Thomas Piketty’s Capital in the Twenty-First Century moved the policy conversation onto a battleground that has traditionally favored the Left—inequality. Advocates of free enterprise were expected to object to Piketty’s premises and prescriptions, and they have: Why focus on relative outcomes rather than actual increases in living conditions for society’s less fortunate?
But perhaps the Left didn’t expect that Utah Senator Mike Lee and others would seize on the same populist impulse that’s fueled interest in Piketty and take aim at the privileged and the powerful from a different direction. Instead of Piketty’s redistributionist agenda, these reformers are calling for an end to crony capitalism and more limits on a spendthrift government.
Commentators on the Left are circling their wagons. How else do we read Jonathan Cohn’s New Republic piece that charges in its title, “The Conservative Crusade Against Crony Capitalism Turns Out to Be Another Crusade Against the Safety Net”?
Cohn doesn’t object to the crusade against crony capitalism, per se. What defender of the little guy would support the taxpayer-backed loan guarantees that Lee attacks in the battle over reauthorization of the Export-Import Bank? Shouldn’t we all rally around transparency efforts like OpenTheBooks.com, a new project of American Transparency that revealed that 99 of the Fortune 100 companies are receiving some form of corporate welfare?
Cohn’s objection is that these moves to eliminate market-distorting cronyism and wastefulness are small ball in the scheme of things. Cohn won’t be happy until Republicans embrace his own prescriptions to extend unemployment benefits, spend more on infrastructure, and pretend the entitlement state is actuarially sound.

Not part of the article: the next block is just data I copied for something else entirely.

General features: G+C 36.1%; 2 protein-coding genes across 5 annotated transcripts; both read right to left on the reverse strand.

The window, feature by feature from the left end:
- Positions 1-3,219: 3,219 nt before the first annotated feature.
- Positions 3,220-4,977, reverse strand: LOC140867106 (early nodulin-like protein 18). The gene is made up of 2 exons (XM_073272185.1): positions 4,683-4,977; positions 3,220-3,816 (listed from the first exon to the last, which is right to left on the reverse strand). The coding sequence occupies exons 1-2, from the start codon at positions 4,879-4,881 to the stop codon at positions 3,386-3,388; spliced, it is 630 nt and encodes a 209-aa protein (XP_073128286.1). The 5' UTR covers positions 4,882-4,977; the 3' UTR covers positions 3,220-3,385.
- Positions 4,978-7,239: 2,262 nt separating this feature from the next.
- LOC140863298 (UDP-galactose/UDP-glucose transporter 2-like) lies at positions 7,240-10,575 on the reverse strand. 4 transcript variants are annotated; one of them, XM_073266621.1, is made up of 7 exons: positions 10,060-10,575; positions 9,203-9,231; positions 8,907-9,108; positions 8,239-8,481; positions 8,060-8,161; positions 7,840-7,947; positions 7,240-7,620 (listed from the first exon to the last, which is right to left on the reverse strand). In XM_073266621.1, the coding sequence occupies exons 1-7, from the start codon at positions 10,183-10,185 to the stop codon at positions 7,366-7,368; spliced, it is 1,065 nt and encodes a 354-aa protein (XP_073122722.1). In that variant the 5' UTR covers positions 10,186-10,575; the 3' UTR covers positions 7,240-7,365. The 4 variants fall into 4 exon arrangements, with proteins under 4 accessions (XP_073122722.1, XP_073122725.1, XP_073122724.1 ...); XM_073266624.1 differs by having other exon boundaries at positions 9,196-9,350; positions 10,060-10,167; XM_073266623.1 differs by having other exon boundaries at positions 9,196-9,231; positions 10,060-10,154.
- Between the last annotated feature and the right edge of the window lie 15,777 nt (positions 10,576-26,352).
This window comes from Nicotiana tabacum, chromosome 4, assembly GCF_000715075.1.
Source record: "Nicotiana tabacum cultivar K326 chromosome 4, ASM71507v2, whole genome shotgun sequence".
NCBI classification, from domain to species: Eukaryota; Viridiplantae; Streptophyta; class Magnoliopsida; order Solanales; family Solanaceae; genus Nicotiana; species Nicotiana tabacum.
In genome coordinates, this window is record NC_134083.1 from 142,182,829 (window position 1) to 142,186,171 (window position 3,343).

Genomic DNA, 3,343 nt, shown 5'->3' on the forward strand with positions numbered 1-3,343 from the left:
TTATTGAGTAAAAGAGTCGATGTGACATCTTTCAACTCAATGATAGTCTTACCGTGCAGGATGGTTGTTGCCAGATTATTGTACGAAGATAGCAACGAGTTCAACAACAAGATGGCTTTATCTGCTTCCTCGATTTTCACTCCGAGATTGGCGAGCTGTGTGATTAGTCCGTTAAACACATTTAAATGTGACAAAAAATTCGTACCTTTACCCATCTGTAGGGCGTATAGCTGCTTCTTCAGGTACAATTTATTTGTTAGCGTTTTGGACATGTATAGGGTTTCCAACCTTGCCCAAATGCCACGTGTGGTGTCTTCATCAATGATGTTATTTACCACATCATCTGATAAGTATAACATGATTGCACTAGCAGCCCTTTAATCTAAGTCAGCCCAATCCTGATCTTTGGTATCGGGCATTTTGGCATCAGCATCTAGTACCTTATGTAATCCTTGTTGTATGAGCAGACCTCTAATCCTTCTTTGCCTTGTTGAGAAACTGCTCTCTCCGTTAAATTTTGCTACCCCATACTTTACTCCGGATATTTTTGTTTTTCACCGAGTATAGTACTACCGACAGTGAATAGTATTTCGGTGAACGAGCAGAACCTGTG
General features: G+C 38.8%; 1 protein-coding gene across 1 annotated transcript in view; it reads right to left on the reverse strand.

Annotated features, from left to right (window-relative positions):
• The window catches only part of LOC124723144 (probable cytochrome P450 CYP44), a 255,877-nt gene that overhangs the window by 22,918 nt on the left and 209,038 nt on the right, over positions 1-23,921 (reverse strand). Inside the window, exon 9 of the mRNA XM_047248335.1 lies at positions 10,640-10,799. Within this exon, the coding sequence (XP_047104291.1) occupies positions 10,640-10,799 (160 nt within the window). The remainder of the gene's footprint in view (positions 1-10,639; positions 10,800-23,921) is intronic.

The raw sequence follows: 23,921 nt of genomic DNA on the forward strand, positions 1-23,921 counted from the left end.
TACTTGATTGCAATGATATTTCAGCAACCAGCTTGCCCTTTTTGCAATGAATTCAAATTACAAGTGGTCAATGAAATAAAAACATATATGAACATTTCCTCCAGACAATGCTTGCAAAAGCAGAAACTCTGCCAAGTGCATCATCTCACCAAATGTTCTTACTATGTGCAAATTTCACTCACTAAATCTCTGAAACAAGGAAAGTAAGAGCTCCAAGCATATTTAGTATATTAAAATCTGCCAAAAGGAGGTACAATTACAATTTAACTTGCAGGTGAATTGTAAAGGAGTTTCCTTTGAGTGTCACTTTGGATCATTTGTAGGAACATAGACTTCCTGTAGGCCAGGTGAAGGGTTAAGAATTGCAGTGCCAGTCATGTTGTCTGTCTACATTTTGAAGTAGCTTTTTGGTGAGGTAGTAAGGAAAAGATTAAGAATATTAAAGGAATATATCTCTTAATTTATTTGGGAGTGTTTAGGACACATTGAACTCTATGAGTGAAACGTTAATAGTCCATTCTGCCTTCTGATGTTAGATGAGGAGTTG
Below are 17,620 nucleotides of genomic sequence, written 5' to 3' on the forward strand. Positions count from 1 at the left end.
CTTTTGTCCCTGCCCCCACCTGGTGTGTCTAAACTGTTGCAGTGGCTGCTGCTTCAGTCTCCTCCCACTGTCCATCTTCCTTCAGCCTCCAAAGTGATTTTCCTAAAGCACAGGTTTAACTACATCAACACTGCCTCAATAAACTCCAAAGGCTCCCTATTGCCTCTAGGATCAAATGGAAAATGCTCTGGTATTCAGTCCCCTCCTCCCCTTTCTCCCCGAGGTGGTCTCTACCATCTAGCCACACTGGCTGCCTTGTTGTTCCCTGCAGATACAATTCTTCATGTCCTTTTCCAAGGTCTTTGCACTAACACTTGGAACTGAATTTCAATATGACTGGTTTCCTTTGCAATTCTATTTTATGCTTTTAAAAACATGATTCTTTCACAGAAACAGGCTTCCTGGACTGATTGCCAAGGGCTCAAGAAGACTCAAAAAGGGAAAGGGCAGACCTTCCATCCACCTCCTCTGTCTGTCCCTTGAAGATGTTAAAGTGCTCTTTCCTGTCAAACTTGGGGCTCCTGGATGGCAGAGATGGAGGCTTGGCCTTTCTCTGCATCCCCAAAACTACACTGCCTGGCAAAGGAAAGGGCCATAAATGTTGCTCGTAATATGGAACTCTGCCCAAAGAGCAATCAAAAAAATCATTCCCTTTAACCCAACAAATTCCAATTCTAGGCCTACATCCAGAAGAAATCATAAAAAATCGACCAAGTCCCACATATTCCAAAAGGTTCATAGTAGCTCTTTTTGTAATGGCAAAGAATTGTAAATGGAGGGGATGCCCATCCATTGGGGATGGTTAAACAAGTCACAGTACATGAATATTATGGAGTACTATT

But as I see it, it is Cohn who proposes more of the same while whistling past the graveyard—dangerously abiding by the empty promises of a welfare state that sits on $100 trillion of unfunded liabilities. All Ponzi schemes face a reckoning, and it is simply immoral to deceive those who are counting on receiving benefits our country cannot afford. It’s also a failure of imagination (and historical understanding) to think large-scale government-administered programs are the best, or only, solutions to public welfare problems. Those interested in the history of voluntary mutual aid societies, displaced last century by government-run welfare states, might start by reading David Green’s and David Beito’s contributions to After the Welfare State, edited by my Atlas Network colleague, Dr. Tom G. Palmer.
Cohn allows that some of us conservatives and libertarians “delude [ourselves] into believing” the poor would benefit from our small government agenda. But, he says, we have failed to present compelling evidence. I’d point him to the Fraser Institute’s “Economic Freedom of the World” reports that show correlations between free economies and prosperous economies. Or to work from the Mercatus Center by Alberto Alesina and Veronique de Rugy that uses international comparisons to show broadly the advantages of reducing government spending to improve companies’ balance sheets and trigger economic growth. Or new research by the Competitive Enterprise Institute calling attention to the costs of regulatory compliance that are strangling economic opportunity in the U.S.
Or perhaps Cohn could randomly select 100 Texans and 100 Californians and ask about their economic prospects. The differences won’t be as stark as South and North Korea, but I bet his findings would tilt toward the same conclusion.
I’d ask, in turn, for his compelling evidence that we ought to continue fighting the War on Poverty with the same recipe used over the last five decades. Who really benefitted from the $16 trillion spent during that time period?
The biggest beneficiaries are surely those who have positioned themselves as political champions of the working class—while giving the working class incentive-destroying transfer payments rather than opportunities to prosper.
True advocates for the poor should welcome conversations about reforming safety nets that can no longer support the expansive promises made by a profiteering political class. True foes of privilege should welcome advocates of limited government who are fighting against the cronyism that thrives when power is concentrated in Washington.
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